This morning, I am opening a new trade on companies that I’ve discussed quite a bit. As you probably know, I’m a big believer in Marissa Mayer and what she is doing at Yahoo. Bringing in a strong leader can make a world of difference (as I discussed last week regarding Zynga). That being said, it might be a bit early for investors to expect a big turnaround in Yahoo’s numbers don’t you think? Before going further here are the numbers on these two companies:

[table “525” not found /]

And the quarterly Y/y revenues growth:

YHOO Revenue Quarterly YoY Growth Chart

YHOO Revenue Quarterly YoY Growth data by YCharts

googLong Google (GOOG)

Google has been doing extremely well in recent months as it continues to work on its world domination plan both through the more likely channels (advertising, mobile, Youtube, etc) but also more high-risk, high reward type of projects (Fiber, self-driving cars, flying internet balloons, etc). I continue to believe in Google as a medium to long term play and think the company is a good buy at these valuations.


Next earnings release: July 18

yhoo1Short Yahoo (YHOO)

Yahoo has been doing extremely well in every day since Marissa Mayer took the top job and Yahoo’s asian assets (stakes in Alibaba, Yahoo Japan, etc) have also drive a lot of the recent stock growth. Can the company break through? It’s on the right path with new mobile products (Yahoo Weather, etc), an upgraded Flickr, several promising acquisitions (Tumblr, etc). My main issue though is that I can’t imagine justifying the fact that they both trade at a 16 forward P/E ratio. Especially not given the medium to long term growth differentials.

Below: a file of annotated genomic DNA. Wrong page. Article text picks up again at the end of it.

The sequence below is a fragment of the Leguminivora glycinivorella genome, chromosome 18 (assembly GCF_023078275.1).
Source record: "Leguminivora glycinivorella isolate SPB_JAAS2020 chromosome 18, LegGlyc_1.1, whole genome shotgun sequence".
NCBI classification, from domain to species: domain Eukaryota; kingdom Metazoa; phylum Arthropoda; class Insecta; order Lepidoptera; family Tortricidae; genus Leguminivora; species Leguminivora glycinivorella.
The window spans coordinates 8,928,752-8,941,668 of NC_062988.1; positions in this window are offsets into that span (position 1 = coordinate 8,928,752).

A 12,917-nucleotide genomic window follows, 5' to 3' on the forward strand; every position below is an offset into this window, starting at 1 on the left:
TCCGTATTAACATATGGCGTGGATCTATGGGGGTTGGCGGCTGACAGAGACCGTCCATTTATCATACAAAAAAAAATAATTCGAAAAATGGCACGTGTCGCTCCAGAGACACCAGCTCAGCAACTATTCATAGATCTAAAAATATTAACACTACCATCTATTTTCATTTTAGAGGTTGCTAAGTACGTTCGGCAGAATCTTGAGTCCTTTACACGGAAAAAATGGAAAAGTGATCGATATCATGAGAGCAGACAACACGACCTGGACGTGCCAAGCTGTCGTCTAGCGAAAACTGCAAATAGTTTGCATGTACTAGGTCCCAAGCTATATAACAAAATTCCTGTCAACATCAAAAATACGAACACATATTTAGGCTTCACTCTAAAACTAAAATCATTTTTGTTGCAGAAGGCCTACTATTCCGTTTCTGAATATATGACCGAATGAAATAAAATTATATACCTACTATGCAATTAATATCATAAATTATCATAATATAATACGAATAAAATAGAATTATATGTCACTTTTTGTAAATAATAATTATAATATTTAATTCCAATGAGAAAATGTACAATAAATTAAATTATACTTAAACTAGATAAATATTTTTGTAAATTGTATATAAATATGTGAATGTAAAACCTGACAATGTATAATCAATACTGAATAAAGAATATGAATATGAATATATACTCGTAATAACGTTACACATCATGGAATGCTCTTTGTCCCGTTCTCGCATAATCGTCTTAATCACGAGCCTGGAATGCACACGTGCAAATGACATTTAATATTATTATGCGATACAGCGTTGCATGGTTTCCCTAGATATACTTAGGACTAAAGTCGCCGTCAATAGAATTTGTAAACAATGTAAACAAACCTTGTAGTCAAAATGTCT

Next earnings release: July 16

Disclaimer: No positions

Weekend Readings – Long Weekend:)

By: ispeculatornew | Date posted: 07.05.2013 (3:00 am)

summertimeFor most of you readers, this is a long independence weekend. For many others in Canada, that long weekend ended a few days ago:) In any case, I hope all of you are enjoying the summer so far, it’s going by so quickly but I guess it’s ok if we’re enjoying it:) I know that this weekend will be about watching Wimbledon finals.. You can’t imagine how happy I am that I was able to set aside some time for this:)

General Readings

The risks of too big too fail institutions has only gotten worse @ CuriousCat
Why behavior is half the battle @ ReformedBroker
Gold continues its massive decline @ WSJ

Dividend and Passive Income Readings

PepsiCo: Not bad at $80 for 2013 @ DividendMonk

Tech Stock Readings

Amazon to take on Fedex and UBS or should it buy it? @ SeekingAlpha
Google is working on a watch AND gaming console? @ FloatingPath
Apple (AAPL) finds it difficult to divorce Samsung @ WSJ

Potential Left For Zynga ($ZNGA)?

By: ispeculatornew | Date posted: 07.04.2013 (3:00 am)

In general, I’ve not been a big believer in Zynga (ZNGA) and I can’t imagine a complete reversal taking place.  There are a few brighter signs though. I did discuss the potential of Poker and online gambling becoming legal and how Zynga would be very well positioned which is certainly one part of the story.

Zynga Made The Right Move

A few days ago, Zynga made a huge move by hiring Don Patrick. Who is he? He was heading the xBox group at Microsoft (MSFT). Needless to say that no matter what you think of Microsoft, it was a huge job in one of the star divisions of the Seattle based company.  To be clear, this is a very expensive option as Mr Patrick’s compensation could increase beyond $50M depending on how well things end up going. There had been doubts about founder Mark Pincus and his ability to lead Zynga to a successful recovery. This seems like exactly the type of move that was needed. Unsurprisingly, the stock rallied big time:


Do you think it’s too late to jump on the bandwagon? May I remind you of another “dead” tech company that hired a star CEO just a few months ago? When Yahoo (YHOO) hired Marissa Mayer? Look how things have gone since then:


I’m starting to believe in the potential of going long Zynga. Again, as is the case for Yahoo, any turnaround will take a long time but if the market starts believing, it could be enough for a nice little gain

Disclosure: No position on Zynga (ZNGA)

Dividend Stocks vs Dividend ETF’s – The Debate About Fees

By: ispeculatornew | Date posted: 07.03.2013 (3:00 am)